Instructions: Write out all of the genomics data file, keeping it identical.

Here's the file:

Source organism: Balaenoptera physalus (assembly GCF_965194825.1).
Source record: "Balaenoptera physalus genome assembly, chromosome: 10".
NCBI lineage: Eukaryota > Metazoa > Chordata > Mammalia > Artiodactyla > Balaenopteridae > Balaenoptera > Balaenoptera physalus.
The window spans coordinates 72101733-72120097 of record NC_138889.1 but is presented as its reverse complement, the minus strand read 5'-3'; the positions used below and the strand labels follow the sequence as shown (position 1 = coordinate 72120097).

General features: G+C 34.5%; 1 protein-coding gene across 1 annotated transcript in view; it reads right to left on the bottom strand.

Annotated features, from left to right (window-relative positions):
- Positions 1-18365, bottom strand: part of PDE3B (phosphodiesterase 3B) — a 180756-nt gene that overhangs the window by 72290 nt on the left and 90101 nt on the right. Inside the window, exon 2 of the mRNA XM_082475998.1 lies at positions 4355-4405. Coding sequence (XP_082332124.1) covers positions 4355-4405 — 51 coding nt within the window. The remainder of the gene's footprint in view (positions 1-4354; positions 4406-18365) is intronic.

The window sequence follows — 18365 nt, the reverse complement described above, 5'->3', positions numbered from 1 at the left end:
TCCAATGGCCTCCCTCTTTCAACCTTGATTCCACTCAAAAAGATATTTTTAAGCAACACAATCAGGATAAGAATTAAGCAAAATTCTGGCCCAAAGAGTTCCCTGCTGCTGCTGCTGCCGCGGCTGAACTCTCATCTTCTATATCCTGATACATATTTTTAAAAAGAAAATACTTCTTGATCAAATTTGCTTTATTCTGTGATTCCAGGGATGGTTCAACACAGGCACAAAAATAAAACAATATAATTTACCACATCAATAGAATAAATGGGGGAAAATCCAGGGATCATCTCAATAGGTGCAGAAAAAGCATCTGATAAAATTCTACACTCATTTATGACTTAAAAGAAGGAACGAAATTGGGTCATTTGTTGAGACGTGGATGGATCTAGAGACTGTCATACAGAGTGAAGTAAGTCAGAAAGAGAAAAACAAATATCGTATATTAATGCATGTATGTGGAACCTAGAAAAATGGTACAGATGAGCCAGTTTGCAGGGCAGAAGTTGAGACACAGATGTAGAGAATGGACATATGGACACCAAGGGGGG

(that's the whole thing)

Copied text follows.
Source organism: Balaenoptera physalus (assembly GCF_965194825.1).
Source record: "Balaenoptera physalus genome assembly, chromosome: 10".
NCBI lineage: Eukaryota > Metazoa > Chordata > Mammalia > Artiodactyla > Balaenopteridae > Balaenoptera > Balaenoptera physalus.
The window spans coordinates 72101733-72120097 of record NC_138889.1 but is presented as its reverse complement, the minus strand read 5'-3'; the positions used below and the strand labels follow the sequence as shown (position 1 = coordinate 72120097).

General features: G+C 34.5%; 1 protein-coding gene across 1 annotated transcript in view; it reads right to left on the bottom strand.

Annotated features, from left to right (window-relative positions):
- Positions 1-18365, bottom strand: part of PDE3B (phosphodiesterase 3B) — a 180756-nt gene that overhangs the window by 72290 nt on the left and 90101 nt on the right. Inside the window, exon 2 of the mRNA XM_082475998.1 lies at positions 4355-4405. Coding sequence (XP_082332124.1) covers positions 4355-4405 — 51 coding nt within the window. The remainder of the gene's footprint in view (positions 1-4354; positions 4406-18365) is intronic.

The window sequence follows — 18365 nt, the reverse complement described above, 5'->3', positions numbered from 1 at the left end:
TCCAATGGCCTCCCTCTTTCAACCTTGATTCCACTCAAAAAGATATTTTTAAGCAACACAATCAGGATAAGAATTAAGCAAAATTCTGGCCCAAAGAGTTCCCTGCTGCTGCTGCTGCCGCGGCTGAACTCTCATCTTCTATATCCTGATACATATTTTTAAAAAGAAAATACTTCTTGATCAAATTTGCTTTATTCTGTGATTCCAGGGATGGTTCAACACAGGCACAAAAATAAAACAATATAATTTACCACATCAATAGAATAAATGGGGGAAAATCCAGGGATCATCTCAATAGGTGCAGAAAAAGCATCTGATAAAATTCTACACTCATTTATGACTTAAAAGAAGGAACGAAATTGGGTCATTTGTTGAGACGTGGATGGATCTAGAGACTGTCATACAGAGTGAAGTAAGTCAGAAAGAGAAAAACAAATATCGTATATTAATGCATGTATGTGGAACCTAGAAAAATGGTACAGATGAGCCAGTTTGCAGGGCAGAAGTTGAGACACAGATGTAGAGAATGGACATATGGACACCAAGGGGGG